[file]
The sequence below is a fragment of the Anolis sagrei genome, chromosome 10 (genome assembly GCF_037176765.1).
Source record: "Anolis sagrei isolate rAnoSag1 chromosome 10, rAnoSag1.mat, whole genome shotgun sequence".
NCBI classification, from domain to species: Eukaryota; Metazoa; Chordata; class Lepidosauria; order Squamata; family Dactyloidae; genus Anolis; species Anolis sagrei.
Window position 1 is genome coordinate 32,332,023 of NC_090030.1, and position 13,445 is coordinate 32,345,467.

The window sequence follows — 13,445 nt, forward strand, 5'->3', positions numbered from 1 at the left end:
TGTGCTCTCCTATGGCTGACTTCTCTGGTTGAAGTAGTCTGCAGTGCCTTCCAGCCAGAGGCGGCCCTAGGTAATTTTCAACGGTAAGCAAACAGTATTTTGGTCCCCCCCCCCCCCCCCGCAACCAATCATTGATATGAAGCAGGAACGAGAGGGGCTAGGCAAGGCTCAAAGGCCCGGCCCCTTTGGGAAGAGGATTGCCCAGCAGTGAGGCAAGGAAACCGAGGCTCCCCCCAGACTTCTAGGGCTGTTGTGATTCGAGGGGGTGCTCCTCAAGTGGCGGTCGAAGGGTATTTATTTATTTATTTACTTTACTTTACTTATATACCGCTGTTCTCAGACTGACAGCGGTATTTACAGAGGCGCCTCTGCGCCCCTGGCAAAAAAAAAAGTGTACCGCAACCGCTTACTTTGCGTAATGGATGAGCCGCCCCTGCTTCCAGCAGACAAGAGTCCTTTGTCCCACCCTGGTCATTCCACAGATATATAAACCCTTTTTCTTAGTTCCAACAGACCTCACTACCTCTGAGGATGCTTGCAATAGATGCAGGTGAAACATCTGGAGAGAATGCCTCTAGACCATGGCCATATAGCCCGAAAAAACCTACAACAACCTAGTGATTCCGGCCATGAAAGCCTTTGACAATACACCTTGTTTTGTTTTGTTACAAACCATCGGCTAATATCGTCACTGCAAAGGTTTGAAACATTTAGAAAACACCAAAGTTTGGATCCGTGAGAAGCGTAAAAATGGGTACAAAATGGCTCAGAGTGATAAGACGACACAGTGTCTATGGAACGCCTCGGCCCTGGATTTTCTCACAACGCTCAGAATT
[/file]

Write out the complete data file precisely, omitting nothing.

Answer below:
The sequence below is a fragment of the Anolis sagrei genome, chromosome 10 (genome assembly GCF_037176765.1).
Source record: "Anolis sagrei isolate rAnoSag1 chromosome 10, rAnoSag1.mat, whole genome shotgun sequence".
NCBI classification, from domain to species: Eukaryota; Metazoa; Chordata; class Lepidosauria; order Squamata; family Dactyloidae; genus Anolis; species Anolis sagrei.
Window position 1 is genome coordinate 32,332,023 of NC_090030.1, and position 13,445 is coordinate 32,345,467.

The window sequence follows — 13,445 nt, forward strand, 5'->3', positions numbered from 1 at the left end:
TGTGCTCTCCTATGGCTGACTTCTCTGGTTGAAGTAGTCTGCAGTGCCTTCCAGCCAGAGGCGGCCCTAGGTAATTTTCAACGGTAAGCAAACAGTATTTTGGTCCCCCCCCCCCCCCCCGCAACCAATCATTGATATGAAGCAGGAACGAGAGGGGCTAGGCAAGGCTCAAAGGCCCGGCCCCTTTGGGAAGAGGATTGCCCAGCAGTGAGGCAAGGAAACCGAGGCTCCCCCCAGACTTCTAGGGCTGTTGTGATTCGAGGGGGTGCTCCTCAAGTGGCGGTCGAAGGGTATTTATTTATTTATTTACTTTACTTTACTTATATACCGCTGTTCTCAGACTGACAGCGGTATTTACAGAGGCGCCTCTGCGCCCCTGGCAAAAAAAAAAGTGTACCGCAACCGCTTACTTTGCGTAATGGATGAGCCGCCCCTGCTTCCAGCAGACAAGAGTCCTTTGTCCCACCCTGGTCATTCCACAGATATATAAACCCTTTTTCTTAGTTCCAACAGACCTCACTACCTCTGAGGATGCTTGCAATAGATGCAGGTGAAACATCTGGAGAGAATGCCTCTAGACCATGGCCATATAGCCCGAAAAAACCTACAACAACCTAGTGATTCCGGCCATGAAAGCCTTTGACAATACACCTTGTTTTGTTTTGTTACAAACCATCGGCTAATATCGTCACTGCAAAGGTTTGAAACATTTAGAAAACACCAAAGTTTGGATCCGTGAGAAGCGTAAAAATGGGTACAAAATGGCTCAGAGTGATAAGACGACACAGTGTCTATGGAACGCCTCGGCCCTGGATTTTCTCACAACGCTCAGAATT